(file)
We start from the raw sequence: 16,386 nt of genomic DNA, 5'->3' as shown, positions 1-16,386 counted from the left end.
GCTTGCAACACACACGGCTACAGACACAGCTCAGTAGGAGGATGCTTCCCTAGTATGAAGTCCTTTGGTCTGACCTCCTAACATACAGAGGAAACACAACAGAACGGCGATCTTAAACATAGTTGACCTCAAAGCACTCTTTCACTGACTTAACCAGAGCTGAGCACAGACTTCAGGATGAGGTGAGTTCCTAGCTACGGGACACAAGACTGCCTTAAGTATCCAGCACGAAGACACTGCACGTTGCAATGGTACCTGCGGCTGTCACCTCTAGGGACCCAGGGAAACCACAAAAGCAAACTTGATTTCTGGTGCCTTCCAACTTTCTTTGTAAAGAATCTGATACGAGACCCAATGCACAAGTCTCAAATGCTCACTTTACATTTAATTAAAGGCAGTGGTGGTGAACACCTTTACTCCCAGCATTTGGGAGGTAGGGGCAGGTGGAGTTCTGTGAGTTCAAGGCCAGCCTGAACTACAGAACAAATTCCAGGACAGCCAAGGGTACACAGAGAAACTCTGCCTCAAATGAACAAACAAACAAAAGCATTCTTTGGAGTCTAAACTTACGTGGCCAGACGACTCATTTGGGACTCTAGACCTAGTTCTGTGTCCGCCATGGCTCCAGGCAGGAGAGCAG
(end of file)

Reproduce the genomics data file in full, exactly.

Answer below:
We start from the raw sequence: 16,386 nt of genomic DNA, 5'->3' as shown, positions 1-16,386 counted from the left end.
GCTTGCAACACACACGGCTACAGACACAGCTCAGTAGGAGGATGCTTCCCTAGTATGAAGTCCTTTGGTCTGACCTCCTAACATACAGAGGAAACACAACAGAACGGCGATCTTAAACATAGTTGACCTCAAAGCACTCTTTCACTGACTTAACCAGAGCTGAGCACAGACTTCAGGATGAGGTGAGTTCCTAGCTACGGGACACAAGACTGCCTTAAGTATCCAGCACGAAGACACTGCACGTTGCAATGGTACCTGCGGCTGTCACCTCTAGGGACCCAGGGAAACCACAAAAGCAAACTTGATTTCTGGTGCCTTCCAACTTTCTTTGTAAAGAATCTGATACGAGACCCAATGCACAAGTCTCAAATGCTCACTTTACATTTAATTAAAGGCAGTGGTGGTGAACACCTTTACTCCCAGCATTTGGGAGGTAGGGGCAGGTGGAGTTCTGTGAGTTCAAGGCCAGCCTGAACTACAGAACAAATTCCAGGACAGCCAAGGGTACACAGAGAAACTCTGCCTCAAATGAACAAACAAACAAAAGCATTCTTTGGAGTCTAAACTTACGTGGCCAGACGACTCATTTGGGACTCTAGACCTAGTTCTGTGTCCGCCATGGCTCCAGGCAGGAGAGCAG